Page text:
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Synthesizing Findings Across Multiple Randomized Trials

Posted on November 23, 2011

C. Hendricks Brown (bio) explores how to integrate findings from multiple studies.

 

How do we synthesize findings across multiple randomized trials? So, what we learned over a period of time is that the randomized trial, if you're doing it right, really gives you very, very strong evidence of a beneficial effect within that. It has a lot of integrity. Internal validity is what people call it to compare one intervention versus another.

But it often is not sufficient to be able to extrapolate to other communities or other settings. So other people have done similar trials in different areas, but they're all separate individual trials. So the question is how you can integrate the findings from a number of those studies together? So we're now in this process of understanding methodology for synthesizing the findings from multiple trials together.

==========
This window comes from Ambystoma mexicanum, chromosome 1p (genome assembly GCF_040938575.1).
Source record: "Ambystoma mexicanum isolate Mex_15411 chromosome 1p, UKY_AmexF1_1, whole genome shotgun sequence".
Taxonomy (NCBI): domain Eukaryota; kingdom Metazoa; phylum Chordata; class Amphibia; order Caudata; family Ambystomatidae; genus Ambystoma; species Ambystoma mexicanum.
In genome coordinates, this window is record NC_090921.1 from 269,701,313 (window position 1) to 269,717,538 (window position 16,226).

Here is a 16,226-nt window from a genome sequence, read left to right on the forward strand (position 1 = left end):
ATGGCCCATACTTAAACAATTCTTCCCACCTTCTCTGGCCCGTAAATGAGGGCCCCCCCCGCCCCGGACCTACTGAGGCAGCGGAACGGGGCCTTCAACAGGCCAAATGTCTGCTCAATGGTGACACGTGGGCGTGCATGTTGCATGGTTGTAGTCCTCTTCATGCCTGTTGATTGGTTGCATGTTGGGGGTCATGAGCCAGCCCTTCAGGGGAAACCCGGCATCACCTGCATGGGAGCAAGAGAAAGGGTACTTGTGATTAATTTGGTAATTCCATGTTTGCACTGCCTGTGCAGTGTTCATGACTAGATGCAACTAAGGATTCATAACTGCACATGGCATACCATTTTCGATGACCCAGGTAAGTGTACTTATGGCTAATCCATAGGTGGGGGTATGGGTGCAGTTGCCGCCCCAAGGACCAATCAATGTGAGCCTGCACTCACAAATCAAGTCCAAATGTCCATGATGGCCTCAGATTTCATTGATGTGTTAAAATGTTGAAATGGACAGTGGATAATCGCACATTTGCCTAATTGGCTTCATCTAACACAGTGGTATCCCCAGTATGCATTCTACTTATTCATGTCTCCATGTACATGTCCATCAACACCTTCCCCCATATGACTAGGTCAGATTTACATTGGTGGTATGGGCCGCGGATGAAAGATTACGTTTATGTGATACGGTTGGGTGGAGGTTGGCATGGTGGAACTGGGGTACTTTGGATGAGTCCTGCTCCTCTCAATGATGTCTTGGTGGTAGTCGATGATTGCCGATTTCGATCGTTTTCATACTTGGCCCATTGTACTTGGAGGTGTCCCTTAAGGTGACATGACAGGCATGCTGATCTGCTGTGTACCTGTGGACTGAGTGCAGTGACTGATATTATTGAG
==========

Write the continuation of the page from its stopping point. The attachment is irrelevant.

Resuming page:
People have done work on that before and they call it meta-analysis, but what that has is very limited questions can be answered by meta-analysis. Mostly those questions are: what's the overall effect of an intervention? But in our setting what we're looking at is how do we find variations of impact, who benefits or who might potentially be harmed from an intervention? Those are questions of moderation and as we look at the questions of moderation we're generally underpowered in each individual study to be able to analyze that data.

So we have to find ways of combining that data. So we've been integrating data sets together at the individual level, which requires us to share data, have people share data with us, and put those together and analyze that data. So that's this next phase of work that we're doing in methodology, this next step.

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Excerpted from an interview with the researcher conducted at the 2011 NHSN Conference held in Miami, FL.

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